Dr Paul Ebert
Group Director, Sustainability and Energy Transition Leadership
“We're witnessing and are part of one of the greatest global transitions in history.”
Paul is Group Director, Sustainability and Energy Transition Leadership and a co-author of From Ambition to Reality – our joint paper series in collaboration with Princeton University.
He started working in renewables 30 years ago when he was offered a scholarship to do a PhD in wind turbine aerodynamics. He joined Worley in 2008 as a renewables specialist and since then he’s helped build the business up, working in more than 40 countries.
“I’ve always been driven by environmental care, but I am pragmatic enough to know that energy is fundamental to humanity and brings enormous benefits. So, any change required to lower the environmental impact of that energy use is a journey,” he says.
It’s a monumental challenge, but we’ve just got to get on with it
Paul wants to achieve better global sustainability outcomes but admits the scale of what needs to be achieved is immense.
“Take the net zero challenge. The science is clear. Targets need to be in place around mid-century. We’ve had the debate on why we need to decarbonize, and there’s a lot of talk about what we need to do. But at some point, it needs to translate to the how, which is what our From Ambition to Reality series sets out to do.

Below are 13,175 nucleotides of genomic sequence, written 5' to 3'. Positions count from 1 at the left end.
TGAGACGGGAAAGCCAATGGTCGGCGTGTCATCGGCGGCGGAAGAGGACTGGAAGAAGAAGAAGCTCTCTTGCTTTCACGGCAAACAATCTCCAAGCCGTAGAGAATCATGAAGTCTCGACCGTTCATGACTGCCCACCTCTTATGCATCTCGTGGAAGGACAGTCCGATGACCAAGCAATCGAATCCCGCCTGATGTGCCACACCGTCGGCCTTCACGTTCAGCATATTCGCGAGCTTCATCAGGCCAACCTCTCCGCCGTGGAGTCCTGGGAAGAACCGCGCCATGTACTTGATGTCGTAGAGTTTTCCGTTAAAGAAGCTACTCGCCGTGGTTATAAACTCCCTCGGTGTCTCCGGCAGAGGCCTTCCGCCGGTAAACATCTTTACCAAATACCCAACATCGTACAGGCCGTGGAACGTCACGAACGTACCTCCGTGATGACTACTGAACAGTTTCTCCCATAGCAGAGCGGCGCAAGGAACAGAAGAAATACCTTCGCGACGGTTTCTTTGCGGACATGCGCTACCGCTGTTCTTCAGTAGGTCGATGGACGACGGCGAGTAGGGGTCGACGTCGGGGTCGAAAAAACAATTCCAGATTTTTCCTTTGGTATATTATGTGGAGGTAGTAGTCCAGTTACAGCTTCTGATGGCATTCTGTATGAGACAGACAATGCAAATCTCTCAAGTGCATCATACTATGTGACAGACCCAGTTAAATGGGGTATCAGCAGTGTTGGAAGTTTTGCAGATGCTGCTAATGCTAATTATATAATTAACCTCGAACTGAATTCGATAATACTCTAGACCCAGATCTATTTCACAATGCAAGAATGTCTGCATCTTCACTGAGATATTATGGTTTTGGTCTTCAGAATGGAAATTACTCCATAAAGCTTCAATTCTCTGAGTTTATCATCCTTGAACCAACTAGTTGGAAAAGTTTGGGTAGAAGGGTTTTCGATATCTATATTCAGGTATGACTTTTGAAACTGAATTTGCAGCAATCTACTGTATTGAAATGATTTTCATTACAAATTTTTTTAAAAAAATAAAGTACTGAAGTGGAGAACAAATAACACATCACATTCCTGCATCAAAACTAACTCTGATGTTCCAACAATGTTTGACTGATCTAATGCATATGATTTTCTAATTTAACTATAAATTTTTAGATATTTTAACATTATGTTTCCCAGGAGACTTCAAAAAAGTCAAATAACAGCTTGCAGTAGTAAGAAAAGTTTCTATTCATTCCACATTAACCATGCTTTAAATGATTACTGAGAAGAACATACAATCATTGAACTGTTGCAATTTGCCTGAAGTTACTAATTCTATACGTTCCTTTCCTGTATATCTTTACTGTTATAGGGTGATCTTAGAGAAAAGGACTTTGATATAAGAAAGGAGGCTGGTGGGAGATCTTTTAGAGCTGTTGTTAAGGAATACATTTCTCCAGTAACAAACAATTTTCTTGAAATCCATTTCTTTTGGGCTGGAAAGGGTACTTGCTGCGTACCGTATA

“The message of the papers is about moving from talk to action. While, the political, strategic, and social issues are huge, it’s ultimately about building the assets of decarbonization. That will take radical changes in the way we develop and deliver them, or we will run out of time and lock in more extensive global warming.”
Paul admits the scale of change makes him uneasy as it’s a major departure from how we currently do things. But stresses it’s non-negotiable.
“We’ve got lots of designing and building to do, resources to mine, equipment to manufacture and deploy, and integration to occur. The papers highlight this challenge and then think radically but pragmatically about what the solutions will be.”
Keeping up the pace of net zero research and delivery
Paul acknowledges we don’t have all the answers now but believes we can find them through hard work, persistence and careful monitoring.
“We need to measure how well we’re responding and call out when we think we are failing to act. We must also constantly consider our theories, look for better ways to do things and challenge our own conclusions.
“It’s a huge task, but humans are smart. We can achieve amazing things and we should always be open to challenge and change.”